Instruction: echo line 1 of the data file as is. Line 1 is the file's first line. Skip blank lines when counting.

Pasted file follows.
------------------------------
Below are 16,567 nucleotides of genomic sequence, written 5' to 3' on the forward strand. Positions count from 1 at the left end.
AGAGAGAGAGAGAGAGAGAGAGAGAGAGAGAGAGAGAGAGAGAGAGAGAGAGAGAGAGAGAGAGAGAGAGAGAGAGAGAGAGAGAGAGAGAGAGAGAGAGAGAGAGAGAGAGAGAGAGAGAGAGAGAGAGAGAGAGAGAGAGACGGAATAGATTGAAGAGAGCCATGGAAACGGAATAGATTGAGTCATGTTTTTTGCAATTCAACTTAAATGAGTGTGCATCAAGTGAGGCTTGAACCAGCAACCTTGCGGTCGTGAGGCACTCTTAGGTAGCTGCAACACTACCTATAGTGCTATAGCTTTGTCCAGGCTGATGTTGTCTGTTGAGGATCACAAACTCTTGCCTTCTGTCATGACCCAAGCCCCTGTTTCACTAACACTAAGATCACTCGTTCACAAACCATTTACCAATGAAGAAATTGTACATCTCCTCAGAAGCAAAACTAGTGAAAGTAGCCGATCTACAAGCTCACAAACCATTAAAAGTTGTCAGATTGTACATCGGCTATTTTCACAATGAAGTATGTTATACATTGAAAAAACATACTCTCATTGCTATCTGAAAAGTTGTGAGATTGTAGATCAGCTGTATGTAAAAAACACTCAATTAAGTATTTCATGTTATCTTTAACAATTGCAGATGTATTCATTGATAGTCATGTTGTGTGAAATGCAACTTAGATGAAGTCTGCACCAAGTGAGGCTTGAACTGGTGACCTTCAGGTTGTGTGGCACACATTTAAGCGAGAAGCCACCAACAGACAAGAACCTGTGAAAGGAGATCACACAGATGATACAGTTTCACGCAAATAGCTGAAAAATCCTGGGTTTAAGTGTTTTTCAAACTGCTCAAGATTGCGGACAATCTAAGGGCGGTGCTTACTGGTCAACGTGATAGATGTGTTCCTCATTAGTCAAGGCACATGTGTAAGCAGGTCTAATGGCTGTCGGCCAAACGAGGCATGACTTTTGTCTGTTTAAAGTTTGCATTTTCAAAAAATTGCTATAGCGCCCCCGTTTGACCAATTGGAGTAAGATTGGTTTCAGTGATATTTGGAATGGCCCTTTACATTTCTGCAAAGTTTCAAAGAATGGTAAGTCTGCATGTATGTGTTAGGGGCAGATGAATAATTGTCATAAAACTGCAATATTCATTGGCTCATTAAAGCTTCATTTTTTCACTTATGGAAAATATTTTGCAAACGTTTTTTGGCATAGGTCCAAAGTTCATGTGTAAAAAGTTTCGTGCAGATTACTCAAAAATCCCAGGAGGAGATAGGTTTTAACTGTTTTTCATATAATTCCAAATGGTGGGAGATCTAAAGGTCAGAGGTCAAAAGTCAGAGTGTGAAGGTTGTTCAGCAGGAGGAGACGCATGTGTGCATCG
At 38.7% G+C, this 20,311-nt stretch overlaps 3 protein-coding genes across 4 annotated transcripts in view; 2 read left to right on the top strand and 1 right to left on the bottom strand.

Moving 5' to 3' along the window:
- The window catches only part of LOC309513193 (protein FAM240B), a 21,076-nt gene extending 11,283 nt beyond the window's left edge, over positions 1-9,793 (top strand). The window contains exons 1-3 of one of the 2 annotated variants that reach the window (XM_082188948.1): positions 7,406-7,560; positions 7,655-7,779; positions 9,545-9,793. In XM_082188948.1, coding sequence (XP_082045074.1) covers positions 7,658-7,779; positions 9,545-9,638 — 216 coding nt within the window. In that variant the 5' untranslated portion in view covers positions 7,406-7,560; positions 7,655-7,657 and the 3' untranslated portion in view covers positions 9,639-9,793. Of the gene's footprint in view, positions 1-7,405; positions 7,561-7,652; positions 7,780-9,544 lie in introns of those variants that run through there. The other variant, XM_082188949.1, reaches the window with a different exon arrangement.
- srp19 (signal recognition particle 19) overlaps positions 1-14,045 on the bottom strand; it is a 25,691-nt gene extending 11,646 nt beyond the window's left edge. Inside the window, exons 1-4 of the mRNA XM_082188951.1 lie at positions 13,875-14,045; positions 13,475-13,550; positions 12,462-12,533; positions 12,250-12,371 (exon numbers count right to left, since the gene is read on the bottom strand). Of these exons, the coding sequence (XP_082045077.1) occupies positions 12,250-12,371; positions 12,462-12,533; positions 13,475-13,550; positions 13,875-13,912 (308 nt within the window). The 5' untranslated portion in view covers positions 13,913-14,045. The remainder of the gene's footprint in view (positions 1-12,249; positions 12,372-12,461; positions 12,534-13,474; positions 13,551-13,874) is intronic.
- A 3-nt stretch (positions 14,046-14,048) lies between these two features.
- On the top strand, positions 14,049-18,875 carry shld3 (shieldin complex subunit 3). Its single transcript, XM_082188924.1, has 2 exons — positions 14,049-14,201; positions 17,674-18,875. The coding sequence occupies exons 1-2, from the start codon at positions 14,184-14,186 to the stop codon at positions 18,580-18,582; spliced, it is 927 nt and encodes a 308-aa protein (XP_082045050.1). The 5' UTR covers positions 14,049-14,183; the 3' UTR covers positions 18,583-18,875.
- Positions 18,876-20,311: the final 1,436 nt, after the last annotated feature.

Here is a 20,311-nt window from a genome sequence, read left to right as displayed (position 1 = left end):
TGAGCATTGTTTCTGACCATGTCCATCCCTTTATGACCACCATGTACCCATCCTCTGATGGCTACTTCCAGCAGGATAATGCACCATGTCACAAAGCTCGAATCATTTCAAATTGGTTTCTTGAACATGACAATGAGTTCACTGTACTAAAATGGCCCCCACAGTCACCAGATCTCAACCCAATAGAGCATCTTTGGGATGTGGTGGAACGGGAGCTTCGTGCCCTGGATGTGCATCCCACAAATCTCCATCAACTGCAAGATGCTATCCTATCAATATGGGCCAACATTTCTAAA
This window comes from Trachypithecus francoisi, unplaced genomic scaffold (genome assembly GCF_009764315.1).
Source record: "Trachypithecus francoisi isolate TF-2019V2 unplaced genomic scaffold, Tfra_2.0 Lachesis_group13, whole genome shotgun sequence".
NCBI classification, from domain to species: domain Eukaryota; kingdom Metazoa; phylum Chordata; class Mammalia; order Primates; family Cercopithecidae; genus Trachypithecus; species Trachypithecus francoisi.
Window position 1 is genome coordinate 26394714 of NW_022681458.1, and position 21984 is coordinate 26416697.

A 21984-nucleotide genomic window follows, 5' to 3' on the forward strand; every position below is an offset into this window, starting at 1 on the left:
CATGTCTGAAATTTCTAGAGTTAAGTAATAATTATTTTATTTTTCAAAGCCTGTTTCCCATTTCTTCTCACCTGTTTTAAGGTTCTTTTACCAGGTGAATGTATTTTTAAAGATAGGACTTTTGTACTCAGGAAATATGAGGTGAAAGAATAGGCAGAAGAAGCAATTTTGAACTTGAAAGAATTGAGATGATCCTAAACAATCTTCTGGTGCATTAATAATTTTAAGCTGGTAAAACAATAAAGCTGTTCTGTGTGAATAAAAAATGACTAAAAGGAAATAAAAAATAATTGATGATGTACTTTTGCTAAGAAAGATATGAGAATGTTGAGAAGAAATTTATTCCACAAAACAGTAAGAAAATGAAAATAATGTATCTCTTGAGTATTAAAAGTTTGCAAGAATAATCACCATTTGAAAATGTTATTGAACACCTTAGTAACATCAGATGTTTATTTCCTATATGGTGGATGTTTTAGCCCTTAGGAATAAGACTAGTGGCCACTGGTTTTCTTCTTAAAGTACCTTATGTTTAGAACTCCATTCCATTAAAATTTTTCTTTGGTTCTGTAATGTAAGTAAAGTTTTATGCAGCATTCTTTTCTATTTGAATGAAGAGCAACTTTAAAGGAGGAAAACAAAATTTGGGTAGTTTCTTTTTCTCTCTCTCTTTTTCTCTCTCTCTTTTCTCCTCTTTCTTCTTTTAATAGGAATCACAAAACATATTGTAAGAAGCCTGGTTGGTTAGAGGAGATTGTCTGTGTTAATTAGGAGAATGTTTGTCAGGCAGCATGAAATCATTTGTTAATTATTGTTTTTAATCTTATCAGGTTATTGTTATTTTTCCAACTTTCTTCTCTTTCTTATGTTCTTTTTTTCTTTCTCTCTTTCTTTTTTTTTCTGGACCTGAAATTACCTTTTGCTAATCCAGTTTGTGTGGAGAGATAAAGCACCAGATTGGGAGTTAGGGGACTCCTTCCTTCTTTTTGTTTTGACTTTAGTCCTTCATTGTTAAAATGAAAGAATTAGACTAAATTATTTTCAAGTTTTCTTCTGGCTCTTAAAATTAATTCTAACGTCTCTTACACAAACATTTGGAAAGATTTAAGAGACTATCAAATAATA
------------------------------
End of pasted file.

Below are 16,567 nucleotides of genomic sequence, written 5' to 3' on the forward strand. Positions count from 1 at the left end.